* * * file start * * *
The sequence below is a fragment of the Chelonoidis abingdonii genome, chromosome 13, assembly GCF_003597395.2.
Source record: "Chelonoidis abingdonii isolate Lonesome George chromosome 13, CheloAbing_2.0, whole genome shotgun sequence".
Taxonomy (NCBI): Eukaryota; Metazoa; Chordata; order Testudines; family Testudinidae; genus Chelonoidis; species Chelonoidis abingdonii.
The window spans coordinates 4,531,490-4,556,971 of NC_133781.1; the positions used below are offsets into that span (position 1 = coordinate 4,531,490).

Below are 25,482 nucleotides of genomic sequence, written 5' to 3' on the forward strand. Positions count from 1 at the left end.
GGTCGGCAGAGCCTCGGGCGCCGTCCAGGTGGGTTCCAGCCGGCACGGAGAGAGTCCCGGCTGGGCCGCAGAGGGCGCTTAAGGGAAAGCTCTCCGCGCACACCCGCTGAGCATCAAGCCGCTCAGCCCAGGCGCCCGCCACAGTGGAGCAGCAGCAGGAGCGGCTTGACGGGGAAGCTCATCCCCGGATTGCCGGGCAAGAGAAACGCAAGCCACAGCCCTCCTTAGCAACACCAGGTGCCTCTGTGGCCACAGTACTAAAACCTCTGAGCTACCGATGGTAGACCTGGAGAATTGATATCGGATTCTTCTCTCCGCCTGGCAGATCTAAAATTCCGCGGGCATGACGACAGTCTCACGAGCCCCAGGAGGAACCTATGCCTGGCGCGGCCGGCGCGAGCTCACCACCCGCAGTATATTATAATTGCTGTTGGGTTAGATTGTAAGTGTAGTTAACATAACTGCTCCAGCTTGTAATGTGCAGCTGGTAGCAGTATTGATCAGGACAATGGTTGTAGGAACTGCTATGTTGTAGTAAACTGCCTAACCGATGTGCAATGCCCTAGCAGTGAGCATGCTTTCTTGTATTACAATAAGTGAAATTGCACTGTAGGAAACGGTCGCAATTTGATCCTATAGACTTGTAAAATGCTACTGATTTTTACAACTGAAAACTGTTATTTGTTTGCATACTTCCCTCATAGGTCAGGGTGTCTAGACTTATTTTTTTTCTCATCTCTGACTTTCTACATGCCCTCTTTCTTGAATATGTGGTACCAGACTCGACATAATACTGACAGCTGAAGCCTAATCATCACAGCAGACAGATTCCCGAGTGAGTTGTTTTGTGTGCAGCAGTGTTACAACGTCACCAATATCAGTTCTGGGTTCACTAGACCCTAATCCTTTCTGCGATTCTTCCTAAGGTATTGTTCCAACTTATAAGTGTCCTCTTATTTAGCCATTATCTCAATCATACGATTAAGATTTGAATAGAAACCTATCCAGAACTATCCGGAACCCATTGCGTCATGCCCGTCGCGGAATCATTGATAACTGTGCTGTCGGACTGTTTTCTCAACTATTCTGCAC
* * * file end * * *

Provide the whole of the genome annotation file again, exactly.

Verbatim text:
The sequence below is a fragment of the Chelonoidis abingdonii genome, chromosome 13, assembly GCF_003597395.2.
Source record: "Chelonoidis abingdonii isolate Lonesome George chromosome 13, CheloAbing_2.0, whole genome shotgun sequence".
Taxonomy (NCBI): Eukaryota; Metazoa; Chordata; order Testudines; family Testudinidae; genus Chelonoidis; species Chelonoidis abingdonii.
The window spans coordinates 4,531,490-4,556,971 of NC_133781.1; the positions used below are offsets into that span (position 1 = coordinate 4,531,490).

Below are 25,482 nucleotides of genomic sequence, written 5' to 3' on the forward strand. Positions count from 1 at the left end.
GGTCGGCAGAGCCTCGGGCGCCGTCCAGGTGGGTTCCAGCCGGCACGGAGAGAGTCCCGGCTGGGCCGCAGAGGGCGCTTAAGGGAAAGCTCTCCGCGCACACCCGCTGAGCATCAAGCCGCTCAGCCCAGGCGCCCGCCACAGTGGAGCAGCAGCAGGAGCGGCTTGACGGGGAAGCTCATCCCCGGATTGCCGGGCAAGAGAAACGCAAGCCACAGCCCTCCTTAGCAACACCAGGTGCCTCTGTGGCCACAGTACTAAAACCTCTGAGCTACCGATGGTAGACCTGGAGAATTGATATCGGATTCTTCTCTCCGCCTGGCAGATCTAAAATTCCGCGGGCATGACGACAGTCTCACGAGCCCCAGGAGGAACCTATGCCTGGCGCGGCCGGCGCGAGCTCACCACCCGCAGTATATTATAATTGCTGTTGGGTTAGATTGTAAGTGTAGTTAACATAACTGCTCCAGCTTGTAATGTGCAGCTGGTAGCAGTATTGATCAGGACAATGGTTGTAGGAACTGCTATGTTGTAGTAAACTGCCTAACCGATGTGCAATGCCCTAGCAGTGAGCATGCTTTCTTGTATTACAATAAGTGAAATTGCACTGTAGGAAACGGTCGCAATTTGATCCTATAGACTTGTAAAATGCTACTGATTTTTACAACTGAAAACTGTTATTTGTTTGCATACTTCCCTCATAGGTCAGGGTGTCTAGACTTATTTTTTTTCTCATCTCTGACTTTCTACATGCCCTCTTTCTTGAATATGTGGTACCAGACTCGACATAATACTGACAGCTGAAGCCTAATCATCACAGCAGACAGATTCCCGAGTGAGTTGTTTTGTGTGCAGCAGTGTTACAACGTCACCAATATCAGTTCTGGGTTCACTAGACCCTAATCCTTTCTGCGATTCTTCCTAAGGTATTGTTCCAACTTATAAGTGTCCTCTTATTTAGCCATTATCTCAATCATACGATTAAGATTTGAATAGAAACCTATCCAGAACTATCCGGAACCCATTGCGTCATGCCCGTCGCGGAATCATTGATAACTGTGCTGTCGGACTGTTTTCTCAACTATTCTGCAC